If I’m at home and I sit down for a marathon reading session, I inevitably get sleepy. Since I awake quite early this isn’t something I think I need to see my doctor about. Of course I get sleepy on the bus, but I’ve seen how ridiculous most people look when they sleep in public, and I don’t want to be one of those. If the book I have is a good fit, I barely notice how tired I am, surrounded by my aluminum walls and the wheels that go round and round. Maybe that’s because my mind is elsewhere. I don’t commute for my health. On the days when I don’t take the bus I try to get out and jog. My healthcare regimen, I think, could use a little more book reading. At least that’s as good an excuse as I can come up with for what many people, ironically, consider a kind of illness. May we “bookworms” read long and prosper.
Posted in Books, Consciousness, Current Events, Posts, Science
Tagged Alyssa Navarro, commuting, health, literacy, reading, Tech Times, Yale University
I’ve been writing about reading. No surprises there, I suppose. My wife recently introduced me to BookRiot, and I wish I had more time to spend there. A recent post by Aisling Twomey describes how reading on her Tube commute helps keep her sane. Here is a good case of convergent evolution—I came to the same conclusion after about a week of what turns out to be about three hours a day commuting to New York City. We didn’t move to my current location to work in Manhattan. My job was in nearby Piscataway. It was only when a headhunter found me a job at Routledge that I began the daily trip. The problem is I get terribly car sick. To this day I can’t read in a car. Some days I can’t read on the bus either. Gradually, however, I trained myself to do it, and the results have been worth it. Ms. Twomey has read over fifty books this year on her London commute. I suspect my commute is a bit longer since I’ve read a few more than that. Still, we tilt against the same windmill, so we need to appreciate the dedication it takes.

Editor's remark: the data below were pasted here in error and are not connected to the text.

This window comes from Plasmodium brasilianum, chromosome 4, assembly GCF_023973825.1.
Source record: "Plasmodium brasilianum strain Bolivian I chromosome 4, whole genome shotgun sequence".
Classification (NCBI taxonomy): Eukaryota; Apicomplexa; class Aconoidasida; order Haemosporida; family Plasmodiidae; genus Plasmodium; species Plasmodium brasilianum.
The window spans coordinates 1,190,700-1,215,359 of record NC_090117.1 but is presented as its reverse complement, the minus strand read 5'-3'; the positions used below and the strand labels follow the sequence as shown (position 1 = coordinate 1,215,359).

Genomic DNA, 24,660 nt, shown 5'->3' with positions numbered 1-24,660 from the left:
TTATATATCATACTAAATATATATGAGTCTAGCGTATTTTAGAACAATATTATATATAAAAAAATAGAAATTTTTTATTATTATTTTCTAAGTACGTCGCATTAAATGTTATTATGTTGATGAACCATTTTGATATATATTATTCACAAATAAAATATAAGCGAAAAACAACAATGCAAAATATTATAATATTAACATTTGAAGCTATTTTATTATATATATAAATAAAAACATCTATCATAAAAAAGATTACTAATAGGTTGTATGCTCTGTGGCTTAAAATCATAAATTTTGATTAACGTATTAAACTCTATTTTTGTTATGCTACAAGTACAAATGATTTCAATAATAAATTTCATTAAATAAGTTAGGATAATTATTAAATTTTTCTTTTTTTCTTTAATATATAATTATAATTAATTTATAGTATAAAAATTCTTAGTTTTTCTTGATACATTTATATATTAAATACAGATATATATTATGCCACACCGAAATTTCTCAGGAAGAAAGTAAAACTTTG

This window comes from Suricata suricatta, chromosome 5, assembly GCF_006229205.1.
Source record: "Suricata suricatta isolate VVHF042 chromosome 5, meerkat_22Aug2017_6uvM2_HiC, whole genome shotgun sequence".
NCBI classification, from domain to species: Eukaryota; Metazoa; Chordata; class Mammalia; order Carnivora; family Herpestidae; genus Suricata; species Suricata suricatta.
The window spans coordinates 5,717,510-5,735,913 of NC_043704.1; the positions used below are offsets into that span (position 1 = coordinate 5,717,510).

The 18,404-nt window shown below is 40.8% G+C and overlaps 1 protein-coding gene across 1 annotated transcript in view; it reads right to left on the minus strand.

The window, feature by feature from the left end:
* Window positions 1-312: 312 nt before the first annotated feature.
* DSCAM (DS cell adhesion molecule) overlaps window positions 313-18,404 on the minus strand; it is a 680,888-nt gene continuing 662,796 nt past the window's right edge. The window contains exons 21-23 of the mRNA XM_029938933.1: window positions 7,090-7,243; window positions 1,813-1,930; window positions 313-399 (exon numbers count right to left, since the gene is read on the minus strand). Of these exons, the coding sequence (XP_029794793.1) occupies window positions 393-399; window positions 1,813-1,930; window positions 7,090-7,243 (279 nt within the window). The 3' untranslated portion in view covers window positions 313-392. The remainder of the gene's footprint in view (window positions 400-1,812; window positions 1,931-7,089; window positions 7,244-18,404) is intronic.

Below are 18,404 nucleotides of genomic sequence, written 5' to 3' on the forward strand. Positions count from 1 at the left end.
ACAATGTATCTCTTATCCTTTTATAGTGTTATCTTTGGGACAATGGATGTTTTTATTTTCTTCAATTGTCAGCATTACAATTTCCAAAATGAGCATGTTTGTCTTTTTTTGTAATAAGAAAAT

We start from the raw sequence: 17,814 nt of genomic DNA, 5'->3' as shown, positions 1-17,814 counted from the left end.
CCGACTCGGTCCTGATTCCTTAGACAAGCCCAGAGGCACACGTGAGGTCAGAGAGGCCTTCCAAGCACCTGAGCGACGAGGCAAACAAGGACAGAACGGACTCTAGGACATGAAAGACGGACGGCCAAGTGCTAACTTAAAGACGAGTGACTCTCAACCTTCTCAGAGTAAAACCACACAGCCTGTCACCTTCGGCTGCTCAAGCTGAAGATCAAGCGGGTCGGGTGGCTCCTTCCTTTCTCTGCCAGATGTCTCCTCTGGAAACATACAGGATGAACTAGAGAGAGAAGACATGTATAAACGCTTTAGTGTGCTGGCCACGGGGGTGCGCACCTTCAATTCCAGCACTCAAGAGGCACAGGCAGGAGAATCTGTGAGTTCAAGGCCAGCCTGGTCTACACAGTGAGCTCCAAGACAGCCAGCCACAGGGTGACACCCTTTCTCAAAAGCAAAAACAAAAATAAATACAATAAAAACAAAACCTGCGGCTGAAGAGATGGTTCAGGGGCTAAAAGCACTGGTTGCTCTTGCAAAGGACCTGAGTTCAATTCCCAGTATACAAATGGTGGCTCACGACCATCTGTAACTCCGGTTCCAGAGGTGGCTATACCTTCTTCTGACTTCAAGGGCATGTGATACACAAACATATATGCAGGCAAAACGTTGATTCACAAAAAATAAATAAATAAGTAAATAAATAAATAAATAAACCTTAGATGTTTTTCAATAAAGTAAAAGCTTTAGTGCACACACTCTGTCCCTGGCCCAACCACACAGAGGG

I was talking to someone the other day who was complaining about cell phones. She said, “I used to read a lot. I worked in a book store. It was great.” Her cell, she said, gave her a stiff neck from constantly looking down. And a sore thumb from swiping and texting. And yet, she lamented, she just couldn’t stop. Books may well be a vice. I’m as bad as any addict. I have no idea how many books I’ve read in my life: the number is in the thousands rather than the hundreds, I know. And even the books I regret, I don’t really regret. Reading is a coping mechanism.
One of the things that the traditional ancient religions all have in common is books. Not all of them treat sacred texts the same way, but they all have some form of sacred writing. There was an implicit sense, I believe, from the first stylus on clay, that something truly special was going on here. Holy, even. Writing is one of the great joys of life. Reading is another. Both are sacred professions. In a way it seems a shame to have to be forced into a commute in order to find time to read books. Still, the constant flow of new material has a life-saving quality to it. I can’t imagine spending fifteen concentrated hours a week texting. I don’t know that many people to text. The ones I do know I know through their books. And they’re very good company on a long ride.